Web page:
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What's this five-axis stuff, anyway?

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by Hib Halverson
© May 2013
No use without permission, All Rights Reserved

Five-sided machining, also known as "3+2", is the process of setting up a part one time and machining five sides using a 5-axis, Computer Numerical Control (CNC) machining center instead of machining the part one side at a time using a conventional 3-axis machining center.

In the machine tool world, there are three primary axis: X, Y and Z, with the Z-axis parallel to the tool spindle. Three-axis CNC machining is a machine tool's ability to move the workpiece along those three different axes–left-or-right, forward-or-back, up-or-down–simultaneously.

Five-axis CNC machining is a machine tool's ability to move the workpiece–an LS7 cylinder head for example–along those three primary axes, as well as rotating about two additional axes. A five-axis machine's table not only can move along the Y-axis but it also can rotate around that axis. The table has a head which can rotate perpendicular to the plane of the table. Additionally, a five-axis machining center can move its table in all five directions at once, if necessary.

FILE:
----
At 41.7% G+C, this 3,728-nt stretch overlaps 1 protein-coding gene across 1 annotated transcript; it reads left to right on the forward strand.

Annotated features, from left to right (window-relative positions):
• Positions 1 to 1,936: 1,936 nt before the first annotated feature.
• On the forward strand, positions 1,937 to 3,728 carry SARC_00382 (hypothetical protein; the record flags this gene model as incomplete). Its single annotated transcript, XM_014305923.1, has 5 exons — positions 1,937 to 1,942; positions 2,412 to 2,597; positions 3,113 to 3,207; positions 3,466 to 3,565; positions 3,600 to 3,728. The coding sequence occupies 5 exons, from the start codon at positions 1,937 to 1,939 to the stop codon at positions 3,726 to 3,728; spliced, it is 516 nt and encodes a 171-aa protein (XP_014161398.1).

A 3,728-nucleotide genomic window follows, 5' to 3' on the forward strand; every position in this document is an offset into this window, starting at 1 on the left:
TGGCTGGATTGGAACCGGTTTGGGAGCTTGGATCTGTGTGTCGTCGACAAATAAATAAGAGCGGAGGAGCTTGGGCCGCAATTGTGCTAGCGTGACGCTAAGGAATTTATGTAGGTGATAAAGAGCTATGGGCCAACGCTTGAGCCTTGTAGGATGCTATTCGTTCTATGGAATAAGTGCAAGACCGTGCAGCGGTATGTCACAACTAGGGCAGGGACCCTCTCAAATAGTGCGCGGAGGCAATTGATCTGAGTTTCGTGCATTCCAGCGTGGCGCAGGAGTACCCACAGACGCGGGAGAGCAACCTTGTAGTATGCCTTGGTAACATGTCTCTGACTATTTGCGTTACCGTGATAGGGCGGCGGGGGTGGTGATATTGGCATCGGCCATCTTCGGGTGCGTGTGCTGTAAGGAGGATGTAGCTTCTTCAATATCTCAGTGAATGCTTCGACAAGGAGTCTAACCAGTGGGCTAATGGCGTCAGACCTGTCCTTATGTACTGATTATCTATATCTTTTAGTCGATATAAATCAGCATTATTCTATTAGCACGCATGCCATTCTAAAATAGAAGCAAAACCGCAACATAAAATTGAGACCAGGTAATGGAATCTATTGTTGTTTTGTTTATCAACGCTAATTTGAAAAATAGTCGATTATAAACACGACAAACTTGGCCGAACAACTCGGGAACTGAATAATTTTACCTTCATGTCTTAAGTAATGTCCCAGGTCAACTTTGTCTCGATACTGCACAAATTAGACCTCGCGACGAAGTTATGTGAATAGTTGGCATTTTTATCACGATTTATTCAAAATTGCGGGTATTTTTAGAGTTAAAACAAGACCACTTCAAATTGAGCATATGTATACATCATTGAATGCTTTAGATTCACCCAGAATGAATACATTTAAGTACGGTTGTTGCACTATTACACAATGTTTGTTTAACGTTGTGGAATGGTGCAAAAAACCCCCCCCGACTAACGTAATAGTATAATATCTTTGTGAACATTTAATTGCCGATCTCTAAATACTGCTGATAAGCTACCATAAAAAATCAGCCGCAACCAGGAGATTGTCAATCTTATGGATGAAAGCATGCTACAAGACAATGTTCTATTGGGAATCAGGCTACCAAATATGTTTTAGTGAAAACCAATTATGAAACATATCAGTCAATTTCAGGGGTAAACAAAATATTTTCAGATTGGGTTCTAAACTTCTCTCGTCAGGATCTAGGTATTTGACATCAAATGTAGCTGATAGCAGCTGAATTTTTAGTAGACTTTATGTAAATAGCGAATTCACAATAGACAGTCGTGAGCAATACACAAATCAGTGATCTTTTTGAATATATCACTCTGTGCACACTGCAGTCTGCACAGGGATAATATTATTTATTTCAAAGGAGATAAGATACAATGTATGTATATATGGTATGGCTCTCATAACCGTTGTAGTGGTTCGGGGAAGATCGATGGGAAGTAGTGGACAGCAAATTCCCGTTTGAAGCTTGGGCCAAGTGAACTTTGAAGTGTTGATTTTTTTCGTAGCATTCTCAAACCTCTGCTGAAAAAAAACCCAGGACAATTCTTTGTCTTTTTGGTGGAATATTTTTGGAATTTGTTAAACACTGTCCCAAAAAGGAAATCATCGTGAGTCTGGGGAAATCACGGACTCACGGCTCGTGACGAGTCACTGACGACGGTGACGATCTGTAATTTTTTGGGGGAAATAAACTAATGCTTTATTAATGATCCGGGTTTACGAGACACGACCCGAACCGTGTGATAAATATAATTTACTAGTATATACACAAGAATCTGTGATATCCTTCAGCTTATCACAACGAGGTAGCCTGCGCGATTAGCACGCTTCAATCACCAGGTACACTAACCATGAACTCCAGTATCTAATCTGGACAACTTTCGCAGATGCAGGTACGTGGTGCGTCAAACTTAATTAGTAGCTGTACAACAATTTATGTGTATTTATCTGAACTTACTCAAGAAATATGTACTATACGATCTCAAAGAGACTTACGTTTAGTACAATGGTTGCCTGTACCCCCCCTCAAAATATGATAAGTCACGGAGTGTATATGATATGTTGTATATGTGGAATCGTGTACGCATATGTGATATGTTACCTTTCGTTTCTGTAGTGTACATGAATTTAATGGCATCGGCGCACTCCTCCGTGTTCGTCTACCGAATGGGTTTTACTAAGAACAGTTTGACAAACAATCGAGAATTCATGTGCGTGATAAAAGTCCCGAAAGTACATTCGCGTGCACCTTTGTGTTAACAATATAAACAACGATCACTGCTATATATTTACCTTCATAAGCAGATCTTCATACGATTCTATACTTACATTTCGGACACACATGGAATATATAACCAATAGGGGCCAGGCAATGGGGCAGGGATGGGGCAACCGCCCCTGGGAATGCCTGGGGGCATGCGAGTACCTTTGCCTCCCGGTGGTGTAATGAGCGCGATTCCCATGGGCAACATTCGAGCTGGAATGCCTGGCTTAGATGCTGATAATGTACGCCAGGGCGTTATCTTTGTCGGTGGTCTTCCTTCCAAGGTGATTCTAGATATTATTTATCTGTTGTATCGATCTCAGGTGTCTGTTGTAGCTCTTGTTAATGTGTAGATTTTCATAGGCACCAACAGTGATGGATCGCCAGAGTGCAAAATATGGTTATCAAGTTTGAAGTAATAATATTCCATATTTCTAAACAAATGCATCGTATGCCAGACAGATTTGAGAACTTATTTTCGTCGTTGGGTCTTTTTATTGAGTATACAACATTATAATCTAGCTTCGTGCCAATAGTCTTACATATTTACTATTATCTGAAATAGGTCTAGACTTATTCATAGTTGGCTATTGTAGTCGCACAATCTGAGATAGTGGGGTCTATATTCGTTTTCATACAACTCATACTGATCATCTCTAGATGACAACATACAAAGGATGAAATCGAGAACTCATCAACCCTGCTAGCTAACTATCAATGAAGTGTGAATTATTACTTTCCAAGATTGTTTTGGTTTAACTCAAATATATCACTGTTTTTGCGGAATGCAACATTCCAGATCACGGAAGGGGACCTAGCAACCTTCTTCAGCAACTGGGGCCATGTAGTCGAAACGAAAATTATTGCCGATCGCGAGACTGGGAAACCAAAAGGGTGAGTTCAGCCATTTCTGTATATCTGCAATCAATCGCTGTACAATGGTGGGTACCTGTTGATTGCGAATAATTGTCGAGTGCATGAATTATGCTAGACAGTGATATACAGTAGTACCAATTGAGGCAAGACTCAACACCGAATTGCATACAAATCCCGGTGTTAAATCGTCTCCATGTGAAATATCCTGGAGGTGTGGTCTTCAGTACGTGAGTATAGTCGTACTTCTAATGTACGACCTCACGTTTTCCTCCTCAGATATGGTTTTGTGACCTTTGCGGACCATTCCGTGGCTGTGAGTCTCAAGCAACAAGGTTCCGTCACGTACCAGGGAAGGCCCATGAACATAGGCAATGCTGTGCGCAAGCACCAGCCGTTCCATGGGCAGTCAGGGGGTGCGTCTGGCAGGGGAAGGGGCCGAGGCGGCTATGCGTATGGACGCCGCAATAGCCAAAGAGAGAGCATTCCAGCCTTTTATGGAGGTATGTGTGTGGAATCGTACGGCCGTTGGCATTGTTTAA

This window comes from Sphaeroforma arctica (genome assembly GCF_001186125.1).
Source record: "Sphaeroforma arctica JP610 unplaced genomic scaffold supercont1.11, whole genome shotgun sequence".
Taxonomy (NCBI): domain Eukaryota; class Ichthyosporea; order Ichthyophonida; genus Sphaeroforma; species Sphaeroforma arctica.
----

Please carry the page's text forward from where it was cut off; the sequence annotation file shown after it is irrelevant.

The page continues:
The chief benefit of five-axis machining is the ability to machine complex shapes, such as intake ports or combustion chambers, in a single set-up which shortens setup time and increases productivity. Additionally, the feature-to-feature accuracy is improved because the same "zero", or datum reference frame, is used throughout the manufacturing process.

Other advantages of five axis machining are, since simultaneous movement is allowed along the X and Y axis, shorter and more rigid tools may be used which the reduce vibration which occurs when machining deep pockets or contoured features with three-axis machines. Also, higher cutting tool speeds may be used which reduces the load on the cutting tool.

In short, GM decision to use a five-axis, CNC'ed head on the LS7 contributed to extracting the highest performance possible from a production cylinder head.



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